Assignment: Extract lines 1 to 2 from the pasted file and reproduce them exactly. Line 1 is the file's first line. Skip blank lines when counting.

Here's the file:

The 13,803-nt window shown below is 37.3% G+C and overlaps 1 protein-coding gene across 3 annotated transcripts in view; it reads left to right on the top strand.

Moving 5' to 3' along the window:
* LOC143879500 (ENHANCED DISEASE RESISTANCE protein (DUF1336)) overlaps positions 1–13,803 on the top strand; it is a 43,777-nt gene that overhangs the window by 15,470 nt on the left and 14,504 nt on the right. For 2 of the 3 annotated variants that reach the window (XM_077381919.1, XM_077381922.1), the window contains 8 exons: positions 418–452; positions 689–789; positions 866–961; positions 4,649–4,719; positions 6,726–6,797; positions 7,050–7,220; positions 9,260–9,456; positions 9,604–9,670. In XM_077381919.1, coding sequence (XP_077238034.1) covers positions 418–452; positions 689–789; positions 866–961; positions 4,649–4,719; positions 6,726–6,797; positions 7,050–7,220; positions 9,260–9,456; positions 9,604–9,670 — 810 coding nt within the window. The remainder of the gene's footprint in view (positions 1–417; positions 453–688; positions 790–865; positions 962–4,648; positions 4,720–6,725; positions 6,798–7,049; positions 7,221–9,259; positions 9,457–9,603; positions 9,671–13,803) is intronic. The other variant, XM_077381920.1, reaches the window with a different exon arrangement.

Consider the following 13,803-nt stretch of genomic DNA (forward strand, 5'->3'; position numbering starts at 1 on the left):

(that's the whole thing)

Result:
The 13,803-nt window shown below is 37.3% G+C and overlaps 1 protein-coding gene across 3 annotated transcripts in view; it reads left to right on the top strand.

Moving 5' to 3' along the window: